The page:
7. Correlation of Imaging Findings with Pathologic Findings of Sclerosing Adenosis

    International Nuclear Information System (INIS)

    Choi, Bo Bae; Shu, Kwang Sun

    2012-01-01

    The purpose of this study was to evaluate the mammographic and sonographic findings of pure sclerosing adenosis. We retrospectively reviewed the mammographic and sonographic findings in 40 cases of pure sclerosing adenosis confirmed by core needle biopsy (n = 23), vacuum-assisted biopsy (n = 7), excision biopsy (n = 9), and lumpectomy (n = 1) from January 2002 to March 2010. All imaging findings were analyzed according to the American College of Radiology (ACR) breast imaging reporting and data system (BI-RADS). Radiologic features were correlated with pathologic findings. Although most mammograms showed negative findings (57%), calcification was the most common abnormal finding of sclerosing adenosis. On sonography, the most common finding was a circumscribed oval hypoechoic mass without posterior features (78%). Most masses showed BI-RADS category 3, (75%, 27/36). Five cases showed categories 4 or 5 (14%, 5/36). Most mammographic and sonographic findings of sclerosing adenosis are non-specific and non-pathognomonic, even though sometimes sclerosing adenosis can be radiologically or histopathologically confused with malignancy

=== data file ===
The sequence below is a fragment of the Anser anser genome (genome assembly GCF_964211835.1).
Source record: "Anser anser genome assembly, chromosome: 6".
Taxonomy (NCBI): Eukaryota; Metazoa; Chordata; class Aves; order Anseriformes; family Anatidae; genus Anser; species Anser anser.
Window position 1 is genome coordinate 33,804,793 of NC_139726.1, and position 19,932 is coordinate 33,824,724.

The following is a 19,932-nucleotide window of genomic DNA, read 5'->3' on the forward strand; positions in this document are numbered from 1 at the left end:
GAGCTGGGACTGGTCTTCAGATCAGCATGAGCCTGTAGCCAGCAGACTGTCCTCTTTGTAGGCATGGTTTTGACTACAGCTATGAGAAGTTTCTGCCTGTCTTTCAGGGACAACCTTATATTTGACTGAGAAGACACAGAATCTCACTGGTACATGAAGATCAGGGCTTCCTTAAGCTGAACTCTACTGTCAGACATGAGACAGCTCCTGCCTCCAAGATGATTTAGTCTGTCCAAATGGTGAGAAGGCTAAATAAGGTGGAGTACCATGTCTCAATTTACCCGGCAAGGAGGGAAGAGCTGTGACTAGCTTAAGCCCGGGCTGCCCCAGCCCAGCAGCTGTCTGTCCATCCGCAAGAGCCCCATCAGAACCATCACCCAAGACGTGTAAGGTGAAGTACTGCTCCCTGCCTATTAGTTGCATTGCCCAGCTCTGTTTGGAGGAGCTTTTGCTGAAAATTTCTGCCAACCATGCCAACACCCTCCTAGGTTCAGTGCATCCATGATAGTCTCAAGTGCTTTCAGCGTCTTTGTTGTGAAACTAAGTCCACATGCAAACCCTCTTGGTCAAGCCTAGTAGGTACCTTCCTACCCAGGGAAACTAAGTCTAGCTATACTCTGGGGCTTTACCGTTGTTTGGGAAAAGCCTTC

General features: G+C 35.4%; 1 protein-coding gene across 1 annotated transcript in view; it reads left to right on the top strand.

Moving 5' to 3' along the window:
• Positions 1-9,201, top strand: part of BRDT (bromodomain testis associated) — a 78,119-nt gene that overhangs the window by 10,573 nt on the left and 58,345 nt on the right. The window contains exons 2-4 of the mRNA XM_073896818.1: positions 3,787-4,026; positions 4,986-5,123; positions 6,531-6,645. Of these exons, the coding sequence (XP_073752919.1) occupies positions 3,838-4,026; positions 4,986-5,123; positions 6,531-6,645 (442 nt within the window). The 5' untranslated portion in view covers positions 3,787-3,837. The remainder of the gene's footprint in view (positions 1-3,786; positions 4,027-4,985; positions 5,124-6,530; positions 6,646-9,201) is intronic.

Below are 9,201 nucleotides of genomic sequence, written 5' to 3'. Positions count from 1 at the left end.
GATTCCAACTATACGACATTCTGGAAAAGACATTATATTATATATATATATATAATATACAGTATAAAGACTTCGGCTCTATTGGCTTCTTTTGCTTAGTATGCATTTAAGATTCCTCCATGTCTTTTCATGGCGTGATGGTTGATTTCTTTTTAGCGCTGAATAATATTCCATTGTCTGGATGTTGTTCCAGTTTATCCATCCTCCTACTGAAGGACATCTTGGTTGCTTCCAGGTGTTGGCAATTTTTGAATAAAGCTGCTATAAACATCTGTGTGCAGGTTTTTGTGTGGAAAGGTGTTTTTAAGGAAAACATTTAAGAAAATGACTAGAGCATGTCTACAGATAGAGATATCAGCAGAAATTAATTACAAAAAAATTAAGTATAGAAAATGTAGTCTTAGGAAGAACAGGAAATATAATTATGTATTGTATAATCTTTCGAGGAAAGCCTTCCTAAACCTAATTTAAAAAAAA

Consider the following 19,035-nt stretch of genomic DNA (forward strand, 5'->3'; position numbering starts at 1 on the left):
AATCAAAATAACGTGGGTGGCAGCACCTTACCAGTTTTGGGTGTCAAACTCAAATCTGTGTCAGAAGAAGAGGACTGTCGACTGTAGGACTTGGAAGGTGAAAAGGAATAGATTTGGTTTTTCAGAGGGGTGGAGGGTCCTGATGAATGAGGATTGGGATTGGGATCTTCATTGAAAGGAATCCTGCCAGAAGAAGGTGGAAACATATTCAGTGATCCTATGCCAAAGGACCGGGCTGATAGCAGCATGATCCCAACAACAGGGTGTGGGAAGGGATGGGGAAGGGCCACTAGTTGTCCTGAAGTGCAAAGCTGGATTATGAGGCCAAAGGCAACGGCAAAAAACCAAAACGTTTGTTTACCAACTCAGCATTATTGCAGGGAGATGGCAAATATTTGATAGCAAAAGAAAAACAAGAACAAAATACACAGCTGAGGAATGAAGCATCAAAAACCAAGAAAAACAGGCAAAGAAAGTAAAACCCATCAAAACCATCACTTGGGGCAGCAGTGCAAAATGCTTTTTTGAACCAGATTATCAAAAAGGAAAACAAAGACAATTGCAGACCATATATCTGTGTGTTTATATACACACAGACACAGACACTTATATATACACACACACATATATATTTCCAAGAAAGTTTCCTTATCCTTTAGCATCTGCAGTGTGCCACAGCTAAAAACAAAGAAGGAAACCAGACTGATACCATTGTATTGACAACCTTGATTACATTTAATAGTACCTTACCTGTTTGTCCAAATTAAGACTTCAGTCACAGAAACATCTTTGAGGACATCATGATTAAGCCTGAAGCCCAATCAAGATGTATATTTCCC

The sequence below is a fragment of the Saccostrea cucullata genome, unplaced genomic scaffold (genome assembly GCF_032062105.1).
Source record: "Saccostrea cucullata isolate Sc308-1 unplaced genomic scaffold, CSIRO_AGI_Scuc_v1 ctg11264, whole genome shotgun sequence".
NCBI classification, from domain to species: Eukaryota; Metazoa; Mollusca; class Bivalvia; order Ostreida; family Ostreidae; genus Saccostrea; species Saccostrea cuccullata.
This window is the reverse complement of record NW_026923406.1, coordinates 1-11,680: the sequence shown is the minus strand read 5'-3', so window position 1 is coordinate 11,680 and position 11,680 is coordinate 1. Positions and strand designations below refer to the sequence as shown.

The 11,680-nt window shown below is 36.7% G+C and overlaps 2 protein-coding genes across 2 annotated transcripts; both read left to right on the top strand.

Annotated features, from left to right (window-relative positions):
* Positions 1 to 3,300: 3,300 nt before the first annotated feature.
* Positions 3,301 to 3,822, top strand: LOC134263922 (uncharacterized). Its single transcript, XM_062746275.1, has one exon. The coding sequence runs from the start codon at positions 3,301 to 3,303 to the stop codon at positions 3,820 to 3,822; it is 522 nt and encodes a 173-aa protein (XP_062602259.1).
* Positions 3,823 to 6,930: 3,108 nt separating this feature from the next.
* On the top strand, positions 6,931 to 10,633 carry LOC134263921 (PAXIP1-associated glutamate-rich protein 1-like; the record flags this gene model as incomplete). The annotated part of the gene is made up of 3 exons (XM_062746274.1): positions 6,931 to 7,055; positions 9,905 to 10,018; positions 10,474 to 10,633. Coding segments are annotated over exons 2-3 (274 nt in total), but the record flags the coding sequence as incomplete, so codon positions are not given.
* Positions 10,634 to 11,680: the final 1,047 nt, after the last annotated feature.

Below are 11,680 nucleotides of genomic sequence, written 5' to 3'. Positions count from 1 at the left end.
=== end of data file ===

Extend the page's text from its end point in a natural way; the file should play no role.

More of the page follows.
8. Radiologic findings of sacroiliitis : emphasis on MR findings

    International Nuclear Information System (INIS)

    Yang, Ik; Park, Hai Jung; Lee, Yul; Chung, Soo Young; Park, Jong Ho

    1997-01-01